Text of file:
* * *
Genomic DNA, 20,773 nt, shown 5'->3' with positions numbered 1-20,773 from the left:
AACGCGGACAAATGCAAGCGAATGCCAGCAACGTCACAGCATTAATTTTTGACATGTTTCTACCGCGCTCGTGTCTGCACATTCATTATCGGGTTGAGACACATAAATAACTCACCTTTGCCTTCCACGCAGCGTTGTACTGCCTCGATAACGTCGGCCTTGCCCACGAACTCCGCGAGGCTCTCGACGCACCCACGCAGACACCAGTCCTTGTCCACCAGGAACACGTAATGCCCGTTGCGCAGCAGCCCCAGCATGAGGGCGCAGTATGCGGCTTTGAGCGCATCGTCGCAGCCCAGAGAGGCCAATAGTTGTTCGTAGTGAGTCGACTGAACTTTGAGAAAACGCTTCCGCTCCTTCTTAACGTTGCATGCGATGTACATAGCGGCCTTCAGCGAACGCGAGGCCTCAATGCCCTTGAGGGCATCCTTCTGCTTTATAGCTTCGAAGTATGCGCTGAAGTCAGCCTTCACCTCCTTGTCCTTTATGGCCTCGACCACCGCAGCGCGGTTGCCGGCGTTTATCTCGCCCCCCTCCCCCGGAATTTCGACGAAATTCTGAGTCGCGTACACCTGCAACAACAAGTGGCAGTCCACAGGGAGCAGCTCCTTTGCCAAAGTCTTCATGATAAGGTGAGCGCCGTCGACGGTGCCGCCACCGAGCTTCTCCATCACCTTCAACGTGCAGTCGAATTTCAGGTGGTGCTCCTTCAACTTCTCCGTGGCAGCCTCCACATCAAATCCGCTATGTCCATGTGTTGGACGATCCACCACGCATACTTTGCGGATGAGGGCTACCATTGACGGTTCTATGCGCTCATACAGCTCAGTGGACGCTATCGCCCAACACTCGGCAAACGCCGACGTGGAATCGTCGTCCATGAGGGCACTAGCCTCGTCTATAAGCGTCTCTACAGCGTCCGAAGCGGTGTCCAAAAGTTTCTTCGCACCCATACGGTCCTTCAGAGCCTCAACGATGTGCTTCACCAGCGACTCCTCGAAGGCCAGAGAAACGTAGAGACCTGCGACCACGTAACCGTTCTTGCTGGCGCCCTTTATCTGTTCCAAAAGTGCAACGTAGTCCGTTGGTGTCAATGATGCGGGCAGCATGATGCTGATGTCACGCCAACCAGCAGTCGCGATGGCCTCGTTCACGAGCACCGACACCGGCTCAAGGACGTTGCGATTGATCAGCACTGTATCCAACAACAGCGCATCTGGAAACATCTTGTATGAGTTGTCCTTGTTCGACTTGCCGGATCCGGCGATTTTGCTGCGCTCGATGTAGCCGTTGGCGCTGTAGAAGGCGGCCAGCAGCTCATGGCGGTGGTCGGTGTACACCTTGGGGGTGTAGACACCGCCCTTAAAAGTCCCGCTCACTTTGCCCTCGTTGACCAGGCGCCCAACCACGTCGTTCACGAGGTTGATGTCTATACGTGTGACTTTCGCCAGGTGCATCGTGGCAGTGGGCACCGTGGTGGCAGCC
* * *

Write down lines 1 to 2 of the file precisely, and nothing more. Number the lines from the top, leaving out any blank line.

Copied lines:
Genomic DNA, 20,773 nt, shown 5'->3' with positions numbered 1-20,773 from the left:
AACGCGGACAAATGCAAGCGAATGCCAGCAACGTCACAGCATTAATTTTTGACATGTTTCTACCGCGCTCGTGTCTGCACATTCATTATCGGGTTGAGACACATAAATAACTCACCTTTGCCTTCCACGCAGCGTTGTACTGCCTCGATAACGTCGGCCTTGCCCACGAACTCCGCGAGGCTCTCGACGCACCCACGCAGACACCAGTCCTTGTCCACCAGGAACACGTAATGCCCGTTGCGCAGCAGCCCCAGCATGAGGGCGCAGTATGCGGCTTTGAGCGCATCGTCGCAGCCCAGAGAGGCCAATAGTTGTTCGTAGTGAGTCGACTGAACTTTGAGAAAACGCTTCCGCTCCTTCTTAACGTTGCATGCGATGTACATAGCGGCCTTCAGCGAACGCGAGGCCTCAATGCCCTTGAGGGCATCCTTCTGCTTTATAGCTTCGAAGTATGCGCTGAAGTCAGCCTTCACCTCCTTGTCCTTTATGGCCTCGACCACCGCAGCGCGGTTGCCGGCGTTTATCTCGCCCCCCTCCCCCGGAATTTCGACGAAATTCTGAGTCGCGTACACCTGCAACAACAAGTGGCAGTCCACAGGGAGCAGCTCCTTTGCCAAAGTCTTCATGATAAGGTGAGCGCCGTCGACGGTGCCGCCACCGAGCTTCTCCATCACCTTCAACGTGCAGTCGAATTTCAGGTGGTGCTCCTTCAACTTCTCCGTGGCAGCCTCCACATCAAATCCGCTATGTCCATGTGTTGGACGATCCACCACGCATACTTTGCGGATGAGGGCTACCATTGACGGTTCTATGCGCTCATACAGCTCAGTGGACGCTATCGCCCAACACTCGGCAAACGCCGACGTGGAATCGTCGTCCATGAGGGCACTAGCCTCGTCTATAAGCGTCTCTACAGCGTCCGAAGCGGTGTCCAAAAGTTTCTTCGCACCCATACGGTCCTTCAGAGCCTCAACGATGTGCTTCACCAGCGACTCCTCGAAGGCCAGAGAAACGTAGAGACCTGCGACCACGTAACCGTTCTTGCTGGCGCCCTTTATCTGTTCCAAAAGTGCAACGTAGTCCGTTGGTGTCAATGATGCGGGCAGCATGATGCTGATGTCACGCCAACCAGCAGTCGCGATGGCCTCGTTCACGAGCACCGACACCGGCTCAAGGACGTTGCGATTGATCAGCACTGTATCCAACAACAGCGCATCTGGAAACATCTTGTATGAGTTGTCCTTGTTCGACTTGCCGGATCCGGCGATTTTGCTGCGCTCGATGTAGCCGTTGGCGCTGTAGAAGGCGGCCAGCAGCTCATGGCGGTGGTCGGTGTACACCTTGGGGGTGTAGACACCGCCCTTAAAAGTCCCGCTCACTTTGCCCTCGTTGACCAGGCGCCCAACCACGTCGTTCACGAGGTTGATGTCTATACGTGTGACTTTCGCCAGGTGCATCGTGGCAGTGGGCACCGTGGTGGCAGCC